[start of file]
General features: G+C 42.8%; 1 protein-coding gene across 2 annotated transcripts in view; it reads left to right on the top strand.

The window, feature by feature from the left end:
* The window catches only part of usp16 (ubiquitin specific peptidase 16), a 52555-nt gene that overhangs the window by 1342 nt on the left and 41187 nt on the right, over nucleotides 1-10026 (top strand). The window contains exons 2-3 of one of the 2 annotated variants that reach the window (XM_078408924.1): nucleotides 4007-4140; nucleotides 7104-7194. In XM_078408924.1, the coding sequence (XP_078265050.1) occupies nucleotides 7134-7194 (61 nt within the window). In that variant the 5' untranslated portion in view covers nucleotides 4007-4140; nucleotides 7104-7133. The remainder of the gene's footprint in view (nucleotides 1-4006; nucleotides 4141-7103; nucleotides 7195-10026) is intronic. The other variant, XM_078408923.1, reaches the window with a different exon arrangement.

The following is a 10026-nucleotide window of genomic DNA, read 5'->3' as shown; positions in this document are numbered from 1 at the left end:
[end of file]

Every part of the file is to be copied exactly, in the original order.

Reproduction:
General features: G+C 42.8%; 1 protein-coding gene across 2 annotated transcripts in view; it reads left to right on the top strand.

The window, feature by feature from the left end:
* The window catches only part of usp16 (ubiquitin specific peptidase 16), a 52555-nt gene that overhangs the window by 1342 nt on the left and 41187 nt on the right, over nucleotides 1-10026 (top strand). The window contains exons 2-3 of one of the 2 annotated variants that reach the window (XM_078408924.1): nucleotides 4007-4140; nucleotides 7104-7194. In XM_078408924.1, the coding sequence (XP_078265050.1) occupies nucleotides 7134-7194 (61 nt within the window). In that variant the 5' untranslated portion in view covers nucleotides 4007-4140; nucleotides 7104-7133. The remainder of the gene's footprint in view (nucleotides 1-4006; nucleotides 4141-7103; nucleotides 7195-10026) is intronic. The other variant, XM_078408923.1, reaches the window with a different exon arrangement.

The following is a 10026-nucleotide window of genomic DNA, read 5'->3' as shown; positions in this document are numbered from 1 at the left end: